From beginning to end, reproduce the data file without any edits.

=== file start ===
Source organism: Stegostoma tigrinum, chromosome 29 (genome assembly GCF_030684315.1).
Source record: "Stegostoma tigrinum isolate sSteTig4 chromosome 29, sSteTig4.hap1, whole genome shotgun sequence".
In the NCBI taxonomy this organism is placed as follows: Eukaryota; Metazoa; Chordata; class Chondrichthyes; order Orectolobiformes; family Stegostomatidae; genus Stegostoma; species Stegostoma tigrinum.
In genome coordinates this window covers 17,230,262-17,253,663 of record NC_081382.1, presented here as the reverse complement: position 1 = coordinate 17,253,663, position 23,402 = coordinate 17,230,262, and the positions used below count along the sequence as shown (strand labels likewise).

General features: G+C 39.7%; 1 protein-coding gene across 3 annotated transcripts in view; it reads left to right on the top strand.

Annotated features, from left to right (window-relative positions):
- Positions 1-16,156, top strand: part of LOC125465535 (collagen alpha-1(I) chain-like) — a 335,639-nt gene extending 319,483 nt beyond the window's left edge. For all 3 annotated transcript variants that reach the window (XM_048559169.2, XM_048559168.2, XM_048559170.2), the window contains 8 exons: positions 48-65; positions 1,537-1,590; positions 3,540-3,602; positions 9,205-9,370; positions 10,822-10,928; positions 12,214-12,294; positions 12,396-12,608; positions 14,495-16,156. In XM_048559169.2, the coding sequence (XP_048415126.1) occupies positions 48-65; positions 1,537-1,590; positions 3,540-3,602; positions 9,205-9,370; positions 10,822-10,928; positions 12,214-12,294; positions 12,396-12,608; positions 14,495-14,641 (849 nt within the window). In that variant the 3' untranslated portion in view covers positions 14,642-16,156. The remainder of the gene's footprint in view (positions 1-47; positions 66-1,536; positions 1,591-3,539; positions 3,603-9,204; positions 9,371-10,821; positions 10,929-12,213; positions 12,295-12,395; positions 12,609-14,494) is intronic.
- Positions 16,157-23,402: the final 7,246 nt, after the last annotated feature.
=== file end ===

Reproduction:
Source organism: Stegostoma tigrinum, chromosome 29 (genome assembly GCF_030684315.1).
Source record: "Stegostoma tigrinum isolate sSteTig4 chromosome 29, sSteTig4.hap1, whole genome shotgun sequence".
In the NCBI taxonomy this organism is placed as follows: Eukaryota; Metazoa; Chordata; class Chondrichthyes; order Orectolobiformes; family Stegostomatidae; genus Stegostoma; species Stegostoma tigrinum.
In genome coordinates this window covers 17,230,262-17,253,663 of record NC_081382.1, presented here as the reverse complement: position 1 = coordinate 17,253,663, position 23,402 = coordinate 17,230,262, and the positions used below count along the sequence as shown (strand labels likewise).

General features: G+C 39.7%; 1 protein-coding gene across 3 annotated transcripts in view; it reads left to right on the top strand.

Annotated features, from left to right (window-relative positions):
- Positions 1-16,156, top strand: part of LOC125465535 (collagen alpha-1(I) chain-like) — a 335,639-nt gene extending 319,483 nt beyond the window's left edge. For all 3 annotated transcript variants that reach the window (XM_048559169.2, XM_048559168.2, XM_048559170.2), the window contains 8 exons: positions 48-65; positions 1,537-1,590; positions 3,540-3,602; positions 9,205-9,370; positions 10,822-10,928; positions 12,214-12,294; positions 12,396-12,608; positions 14,495-16,156. In XM_048559169.2, the coding sequence (XP_048415126.1) occupies positions 48-65; positions 1,537-1,590; positions 3,540-3,602; positions 9,205-9,370; positions 10,822-10,928; positions 12,214-12,294; positions 12,396-12,608; positions 14,495-14,641 (849 nt within the window). In that variant the 3' untranslated portion in view covers positions 14,642-16,156. The remainder of the gene's footprint in view (positions 1-47; positions 66-1,536; positions 1,591-3,539; positions 3,603-9,204; positions 9,371-10,821; positions 10,929-12,213; positions 12,295-12,395; positions 12,609-14,494) is intronic.
- Positions 16,157-23,402: the final 7,246 nt, after the last annotated feature.